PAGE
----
Thank you for freely sharing your expertise with the public! When a game is not performant or seems to have trickling support on release, some online users will speculate that “the publishers don’t care now that the shareholders have their money.” This seems counterintuitive to me. I’d anticipate that releasing a poor product — even if it led to a short-term windfall — would be terrible long-term business management. We gamers can be quick to impugn motives, but is there any truth to that?

The answer is “sometimes”. Generally speaking, no one plans or wants to release a poor product, nor is anyone pleased that a poor product is released. However, when you already know that the product is going to be a dud, it makes sense to try to minimize the damage. We can observe this kind of “harm reduction” in other industries too. For example, movies that the studios do not have much confidence in will often purposely embargo movie reviews until release day to minimize their potential audience from being turned off by negative reviews.

This occasionally happens with video games as well, and for the same reason - the decisionmakers on the production side know it’s a bad product and they’ve decided it’s worth the damage to the reputation to recoup a little more money from their investments. They are choosing to make a trade - their reputation for less financial damage. As a result, the companies who have the best reputations are the ones that have the most to lose from this tactic. Conversely, those with middling or bad reputations have the least risk in doing this. The necessity of such a decision often depends heavily on the state of the publisher’s financials.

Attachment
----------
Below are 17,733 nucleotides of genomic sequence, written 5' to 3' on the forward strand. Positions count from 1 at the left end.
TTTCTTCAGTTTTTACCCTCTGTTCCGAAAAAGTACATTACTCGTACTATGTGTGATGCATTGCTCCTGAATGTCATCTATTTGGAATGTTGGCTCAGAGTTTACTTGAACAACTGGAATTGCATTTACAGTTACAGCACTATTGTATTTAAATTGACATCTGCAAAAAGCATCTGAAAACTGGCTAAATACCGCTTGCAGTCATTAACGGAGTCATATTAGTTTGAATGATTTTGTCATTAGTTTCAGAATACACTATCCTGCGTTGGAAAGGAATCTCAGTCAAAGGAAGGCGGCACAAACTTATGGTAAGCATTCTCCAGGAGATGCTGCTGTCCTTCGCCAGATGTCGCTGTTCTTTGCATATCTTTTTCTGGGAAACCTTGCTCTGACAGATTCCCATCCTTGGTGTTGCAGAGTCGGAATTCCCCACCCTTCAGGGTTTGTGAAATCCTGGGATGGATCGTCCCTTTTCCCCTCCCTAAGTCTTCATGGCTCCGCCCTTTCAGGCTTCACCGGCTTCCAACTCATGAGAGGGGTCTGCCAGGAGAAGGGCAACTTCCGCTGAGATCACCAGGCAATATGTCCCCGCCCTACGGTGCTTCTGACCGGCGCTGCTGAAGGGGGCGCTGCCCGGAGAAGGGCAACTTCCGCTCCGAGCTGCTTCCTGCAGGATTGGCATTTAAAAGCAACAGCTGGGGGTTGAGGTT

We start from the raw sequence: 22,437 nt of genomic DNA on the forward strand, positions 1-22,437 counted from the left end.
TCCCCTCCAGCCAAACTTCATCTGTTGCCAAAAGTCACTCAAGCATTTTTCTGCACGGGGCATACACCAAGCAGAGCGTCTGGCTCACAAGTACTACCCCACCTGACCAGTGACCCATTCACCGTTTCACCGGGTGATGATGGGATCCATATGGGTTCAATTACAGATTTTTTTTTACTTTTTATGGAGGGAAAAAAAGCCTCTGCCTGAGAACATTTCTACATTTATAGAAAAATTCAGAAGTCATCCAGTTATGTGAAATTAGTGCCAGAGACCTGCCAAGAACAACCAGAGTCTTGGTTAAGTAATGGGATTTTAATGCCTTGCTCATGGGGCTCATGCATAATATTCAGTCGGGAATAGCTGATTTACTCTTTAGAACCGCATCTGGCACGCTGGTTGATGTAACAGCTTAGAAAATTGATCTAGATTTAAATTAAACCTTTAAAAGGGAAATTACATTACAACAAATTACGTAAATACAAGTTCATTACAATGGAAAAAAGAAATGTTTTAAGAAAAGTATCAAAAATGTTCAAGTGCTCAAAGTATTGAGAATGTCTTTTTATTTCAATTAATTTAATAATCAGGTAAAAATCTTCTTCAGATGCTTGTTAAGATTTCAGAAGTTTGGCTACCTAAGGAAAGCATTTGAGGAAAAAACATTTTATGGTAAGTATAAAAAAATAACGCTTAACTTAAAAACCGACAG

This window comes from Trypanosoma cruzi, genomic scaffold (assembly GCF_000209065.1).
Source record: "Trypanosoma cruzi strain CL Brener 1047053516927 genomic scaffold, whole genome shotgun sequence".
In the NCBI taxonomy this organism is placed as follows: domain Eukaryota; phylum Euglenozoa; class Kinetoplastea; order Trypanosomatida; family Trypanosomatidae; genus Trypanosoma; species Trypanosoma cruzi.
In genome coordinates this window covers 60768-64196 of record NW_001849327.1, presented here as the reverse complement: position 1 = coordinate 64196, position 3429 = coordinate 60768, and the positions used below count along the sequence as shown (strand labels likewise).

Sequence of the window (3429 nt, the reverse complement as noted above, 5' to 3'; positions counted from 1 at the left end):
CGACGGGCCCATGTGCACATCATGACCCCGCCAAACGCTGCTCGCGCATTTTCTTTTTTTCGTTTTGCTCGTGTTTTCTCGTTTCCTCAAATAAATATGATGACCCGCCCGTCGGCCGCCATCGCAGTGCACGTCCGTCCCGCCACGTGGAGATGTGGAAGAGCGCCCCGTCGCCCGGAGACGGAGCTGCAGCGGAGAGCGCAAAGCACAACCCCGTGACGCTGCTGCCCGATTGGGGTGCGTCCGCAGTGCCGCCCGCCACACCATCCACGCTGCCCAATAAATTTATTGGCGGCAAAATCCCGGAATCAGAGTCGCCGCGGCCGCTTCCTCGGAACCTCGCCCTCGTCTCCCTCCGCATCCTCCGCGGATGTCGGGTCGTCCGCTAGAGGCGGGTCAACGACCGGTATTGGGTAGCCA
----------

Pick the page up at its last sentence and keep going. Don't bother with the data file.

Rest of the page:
The thing is that no one in this situation, not the shareholders, not the publishing executives, not the marketing team, not the development team, is actually pleased by this. This tactic isn’t going to result in a profit unless you can keep development and marketing costs way down, and that’s only happening with shovelware (which moved to the mobile space because of the costs involved). This is damage control, where the publisher knows it failed and is just trying to reduce the damage they know is incoming. Nobody wants to get punched in the face, but if the punch is unavoidable, you may as well try to roll with it to reduce the damage taken.

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